When I was in eighth grade, one of the things I remember most during my class trip to Washington, DC was our visit to the then-newly opened United States Holocaust Memorial Museum.
Why? Because unlike almost all the other museums and monuments we visited during our trip (most of which I thoroughly enjoyed), the Holocaust Memorial Museum provided a stark and lasting realization of how incredibly evil humanity can become when a people embrace socialist ideology. Yes, for those who need a reminder, Nazism stands for national socialism.
Since that trip to our nation’s capital, a strange thing has occurred. Socialism and communism, once viewed as an ideology on par with Nazism in terms of its wickedness and depravity, is now viewed quite differently among most of the nation’s youth. In fact, according to several recent polls, a majority of young Americans now have a favorable view of socialism.
Although the reasons for today’s youth embracing socialism and communism far more than any previous American generation is a complicated topic with many factors, one of the primary reasons they have come to hold this distorted perspective is simply because they have not been taught the truth when it comes to socialism’s sordid history and sinister nature.
Trust me, as a former public high-school history teacher, I’ve witnessed the white-washing, historical revisionism, and outright lies many of my colleagues engaged in when it came to teaching about socialism.
Fortunately, a new museum has opened in Washington, DC that serves as a one-stop-shop for those seeking an education in the horrors of communism. Almost 30 years in the making, the newly opened Victims of Communism Museum offers a unique perspective into the dark side of communism by highlighting the sheer suffering and death it has wreaked upon masses of innocent victims.
The museum accomplishes this monumental task by focusing on four specific topics regarding communism.
In Gallery I, the Rise of Communism, the museum provides visitors with a “visceral first encounter with the violent revolutions born in Russia that swept across Europe starting with Lenin’s Bolshevik Revolution.” Counter to what most students have been taught, communism has been forced upon billions of people via violence and coercion. It has not been their choice.
In Gallery II, Stalin’s Terror, visitors come “face to face with the heroes that fought against Communist oppression as well as the victims of its crimes” and learn “the truths concerning the irreversible effects of the Communist ideology, warn against repeating history, and remember the deadly crimes of Communism.” This is vital for today’s youth, who have been taught that communism is a utopian ideology that simply has not been implemented properly yet. In reality, communism and socialism are morally bankrupt, have left billions impoverished, and caused the deaths of at least 100 million people.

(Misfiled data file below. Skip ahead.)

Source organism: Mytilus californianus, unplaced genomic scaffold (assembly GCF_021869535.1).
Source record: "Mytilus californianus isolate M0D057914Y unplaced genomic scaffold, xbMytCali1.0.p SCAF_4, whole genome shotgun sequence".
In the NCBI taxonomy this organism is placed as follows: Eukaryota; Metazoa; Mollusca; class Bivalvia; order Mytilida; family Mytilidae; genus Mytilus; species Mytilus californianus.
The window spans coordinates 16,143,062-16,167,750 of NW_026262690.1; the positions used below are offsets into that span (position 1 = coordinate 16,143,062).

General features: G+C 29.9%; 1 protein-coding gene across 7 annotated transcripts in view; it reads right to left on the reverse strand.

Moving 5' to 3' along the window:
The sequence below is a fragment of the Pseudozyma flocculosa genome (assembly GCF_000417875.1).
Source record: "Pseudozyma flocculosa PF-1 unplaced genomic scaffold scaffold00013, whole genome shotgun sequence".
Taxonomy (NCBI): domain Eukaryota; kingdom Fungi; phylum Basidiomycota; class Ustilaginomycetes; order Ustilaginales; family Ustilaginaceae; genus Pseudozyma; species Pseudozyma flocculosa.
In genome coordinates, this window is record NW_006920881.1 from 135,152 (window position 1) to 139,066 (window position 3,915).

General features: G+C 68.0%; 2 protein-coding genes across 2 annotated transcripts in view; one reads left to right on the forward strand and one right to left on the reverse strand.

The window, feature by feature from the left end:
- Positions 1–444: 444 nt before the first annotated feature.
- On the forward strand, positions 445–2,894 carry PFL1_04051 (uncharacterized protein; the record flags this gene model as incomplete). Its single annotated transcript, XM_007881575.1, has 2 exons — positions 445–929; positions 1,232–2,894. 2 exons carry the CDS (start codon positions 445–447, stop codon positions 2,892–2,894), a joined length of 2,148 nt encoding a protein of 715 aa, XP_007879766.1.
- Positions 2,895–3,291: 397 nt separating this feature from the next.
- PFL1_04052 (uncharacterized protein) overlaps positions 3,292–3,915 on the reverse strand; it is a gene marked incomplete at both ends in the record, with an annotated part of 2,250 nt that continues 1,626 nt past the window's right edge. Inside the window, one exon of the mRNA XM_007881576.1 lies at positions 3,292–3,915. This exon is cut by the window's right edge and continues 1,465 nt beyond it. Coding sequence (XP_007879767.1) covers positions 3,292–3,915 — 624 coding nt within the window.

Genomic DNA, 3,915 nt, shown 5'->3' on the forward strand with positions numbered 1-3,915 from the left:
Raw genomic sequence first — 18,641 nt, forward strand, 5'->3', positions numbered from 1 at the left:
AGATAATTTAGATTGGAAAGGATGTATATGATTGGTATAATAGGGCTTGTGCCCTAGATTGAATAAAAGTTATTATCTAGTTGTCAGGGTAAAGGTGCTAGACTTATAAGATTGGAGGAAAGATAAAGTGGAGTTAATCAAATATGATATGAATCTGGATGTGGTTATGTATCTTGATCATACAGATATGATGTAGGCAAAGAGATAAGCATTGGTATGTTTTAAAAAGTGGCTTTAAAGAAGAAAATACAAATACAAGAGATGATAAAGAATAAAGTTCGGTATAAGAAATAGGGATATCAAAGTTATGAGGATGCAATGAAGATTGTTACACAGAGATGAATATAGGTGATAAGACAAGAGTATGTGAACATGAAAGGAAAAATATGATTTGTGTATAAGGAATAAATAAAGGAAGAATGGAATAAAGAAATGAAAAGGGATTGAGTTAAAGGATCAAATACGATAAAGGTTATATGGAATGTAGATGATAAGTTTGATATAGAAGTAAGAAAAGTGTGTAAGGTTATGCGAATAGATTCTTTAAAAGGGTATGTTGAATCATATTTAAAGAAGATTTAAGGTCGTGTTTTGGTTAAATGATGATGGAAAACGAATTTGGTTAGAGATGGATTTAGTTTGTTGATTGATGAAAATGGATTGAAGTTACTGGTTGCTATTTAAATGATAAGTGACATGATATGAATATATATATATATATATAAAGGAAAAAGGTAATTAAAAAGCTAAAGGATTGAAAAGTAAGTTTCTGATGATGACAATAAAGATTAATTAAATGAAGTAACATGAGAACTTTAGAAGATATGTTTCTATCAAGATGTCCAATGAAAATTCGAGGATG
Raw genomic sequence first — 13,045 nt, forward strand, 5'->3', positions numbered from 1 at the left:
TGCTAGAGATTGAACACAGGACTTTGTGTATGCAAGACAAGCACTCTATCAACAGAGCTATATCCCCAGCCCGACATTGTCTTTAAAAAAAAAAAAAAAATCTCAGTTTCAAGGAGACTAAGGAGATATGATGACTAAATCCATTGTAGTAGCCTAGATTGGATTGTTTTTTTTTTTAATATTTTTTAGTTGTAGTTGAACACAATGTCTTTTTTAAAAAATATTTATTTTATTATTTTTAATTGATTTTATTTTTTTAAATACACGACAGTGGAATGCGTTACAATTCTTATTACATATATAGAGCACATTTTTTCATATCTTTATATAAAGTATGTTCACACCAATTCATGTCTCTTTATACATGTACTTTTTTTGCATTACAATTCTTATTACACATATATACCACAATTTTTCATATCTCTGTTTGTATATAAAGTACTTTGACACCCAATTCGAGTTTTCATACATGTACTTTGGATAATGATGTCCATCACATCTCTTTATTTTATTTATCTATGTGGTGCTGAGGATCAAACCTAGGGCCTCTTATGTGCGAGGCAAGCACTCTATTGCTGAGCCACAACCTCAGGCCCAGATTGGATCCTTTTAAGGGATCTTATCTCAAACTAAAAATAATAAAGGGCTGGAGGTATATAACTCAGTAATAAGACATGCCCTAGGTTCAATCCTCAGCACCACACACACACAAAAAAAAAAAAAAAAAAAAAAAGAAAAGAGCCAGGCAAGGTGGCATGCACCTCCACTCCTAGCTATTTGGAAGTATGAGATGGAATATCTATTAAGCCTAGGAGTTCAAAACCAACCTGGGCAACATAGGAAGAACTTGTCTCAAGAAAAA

Gallery III, Miracles and Tears, “presents the arduous struggle for freedom by those who led the resistance and kept the flame of liberty alive. Visitors will meet Aleksander Solzhenitsyn, Andrei Sakharov, Armando Valladares, Wei Jingsheng, and Václav Havel.” It also documents the “disastrous escalation of Communism and how it spread throughout Asia, Africa, and Latin America.” It is essential for students to understand that communism does not align with human nature, which is why so many have dedicated their lives to fighting against it. Communism represents the antithesis of freedom, which is what the vast majority of people yearn for.
Finally, the Anteroom, also known as Remember Us, reminds visitors to “Remember the heroes, the dissidents, and the freedom fighters. Remember those who have fought, shed blood, and died. Remember those who have stood against and continue to stand against Communism.” We would be remiss to not pay tribute to those who have given their lives in the battle against socialism. Just as we celebrate the brave souls who fought against Hitler’s Holocaust, we also ought to give the freedom fighters who have opposed communism their day in the sun.
The overall mission of the new museum is simple: “Together, let us commemorate the more than 100 million victims and the more than 1.5 billion still oppressed under Communism around the world today.”
I hope every single visitor to this new museum takes this message to heart. And, most importantly, I hope every visitor who enters the museum with an ambivalent or positive view of communism has a change of heart after they see the abject horror, brutality, and death that communism has wrought upon the world.
Chris Talgo (email@example.com) is senior editor at The Heartland Institute.
This op-ed was originally published in The Epoch Times.